The National Academy of Sciences of the U.S. (set up by President Abraham Lincoln to advise on scientific issues), as well as major national academies of science around the world and every other authoritative body of scientists active in climate research have stated that the science is clear: The world is heating up and humans are primarily responsible. Impacts are already apparent and will increase. Reducing future impacts will require significant reductions in emissions of heat-trapping gases.

Research shows that more than 97% of scientists actively publishing in the field agree that climate change is real and human caused. It would be an act of recklessness for any political leader to disregard the weight of evidence and ignore the enormous risks that climate change clearly poses. In addition, there is very clear evidence that investing in the transition to a low-carbon economy will not only allow the world to avoid the worst risks of climate change, but could also drive decades of economic growth. Just what the doctor ordered.

See “New study reaffirms broad scientific understanding of climate change, questions media’s reliance on tiny group of less-credibile scientists for ‘balance’: “Here, we use an extensive dataset of 1,372 climate researchers and their publication and citation data to show that 1) 97-98% of the climate researchers most actively publishing in the field support the tenets of ACC outlined by the Intergovernmental Panel on Climate Change; and 2) the relative climate expertise and scientific prominence of the researchers unconvinced of ACC are substantially below that of the convinced researchers.”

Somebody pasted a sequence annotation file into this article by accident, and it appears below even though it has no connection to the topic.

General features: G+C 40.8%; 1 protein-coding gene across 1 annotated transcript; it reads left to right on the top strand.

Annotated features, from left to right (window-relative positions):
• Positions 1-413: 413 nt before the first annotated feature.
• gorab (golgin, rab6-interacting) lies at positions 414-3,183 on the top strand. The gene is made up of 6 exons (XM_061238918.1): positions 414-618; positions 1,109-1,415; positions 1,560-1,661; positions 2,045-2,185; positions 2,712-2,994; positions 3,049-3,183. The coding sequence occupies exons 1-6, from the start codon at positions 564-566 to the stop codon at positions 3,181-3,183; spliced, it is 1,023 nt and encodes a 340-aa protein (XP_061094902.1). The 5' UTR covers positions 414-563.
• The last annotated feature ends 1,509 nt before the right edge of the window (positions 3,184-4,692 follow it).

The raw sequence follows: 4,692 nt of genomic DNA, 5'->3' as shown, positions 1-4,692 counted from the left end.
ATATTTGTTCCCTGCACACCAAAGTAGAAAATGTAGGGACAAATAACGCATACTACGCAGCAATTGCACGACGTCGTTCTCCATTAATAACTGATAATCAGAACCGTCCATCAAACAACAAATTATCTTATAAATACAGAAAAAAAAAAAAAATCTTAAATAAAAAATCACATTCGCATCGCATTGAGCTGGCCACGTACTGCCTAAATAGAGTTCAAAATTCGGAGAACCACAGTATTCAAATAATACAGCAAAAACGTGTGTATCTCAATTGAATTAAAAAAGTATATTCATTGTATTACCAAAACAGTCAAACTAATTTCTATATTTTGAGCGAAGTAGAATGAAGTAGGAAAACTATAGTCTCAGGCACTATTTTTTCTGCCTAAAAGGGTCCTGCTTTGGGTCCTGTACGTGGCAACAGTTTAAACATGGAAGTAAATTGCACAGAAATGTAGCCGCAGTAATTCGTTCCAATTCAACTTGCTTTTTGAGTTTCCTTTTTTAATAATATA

Here are the signatories of the WSJ letter.  It reads like a Who’s Who of Climate Scientists:

Kevin Trenberth, Sc.D.

Distinguished Senior Scientist

Climate Analysis Section National Center for Atmospheric Research

La Jolla, Calif.

Kevin Trenberth, Sc.D, Distinguished Senior Scientist, Climate Analysis Section, National Center for Atmospheric Research

Richard Somerville, Ph.D., Distinguished Professor, Scripps Institution of Oceanography, University of California, San Diego

Katharine Hayhoe, Ph.D., Director, Climate Science Center, Texas Tech University

Rasmus Benestad, Ph.D., Senior Scientist, The Norwegian Meteorological Institute

Gerald Meehl, Ph.D., Senior Scientist, Climate and Global Dynamics Division, National Center for Atmospheric Research

Michael Oppenheimer, Ph.D., Professor of Geosciences; Director, Program in Science, Technology and Environmental Policy, Princeton University

Peter Gleick, Ph.D., co-founder and president, Pacific Institute for Studies in Development, Environment, and Security

Michael C. MacCracken, Ph.D., Chief Scientist, Climate Institute, Washington

Michael Mann, Ph.D., Director, Earth System Science Center, Pennsylvania State University

Steven Running, Ph.D., Professor, Director, Numerical Terradynamic Simulation Group, University of Montana

Robert Corell, Ph.D., Chair, Arctic Climate Impact Assessment; Principal, Global Environment Technology Foundation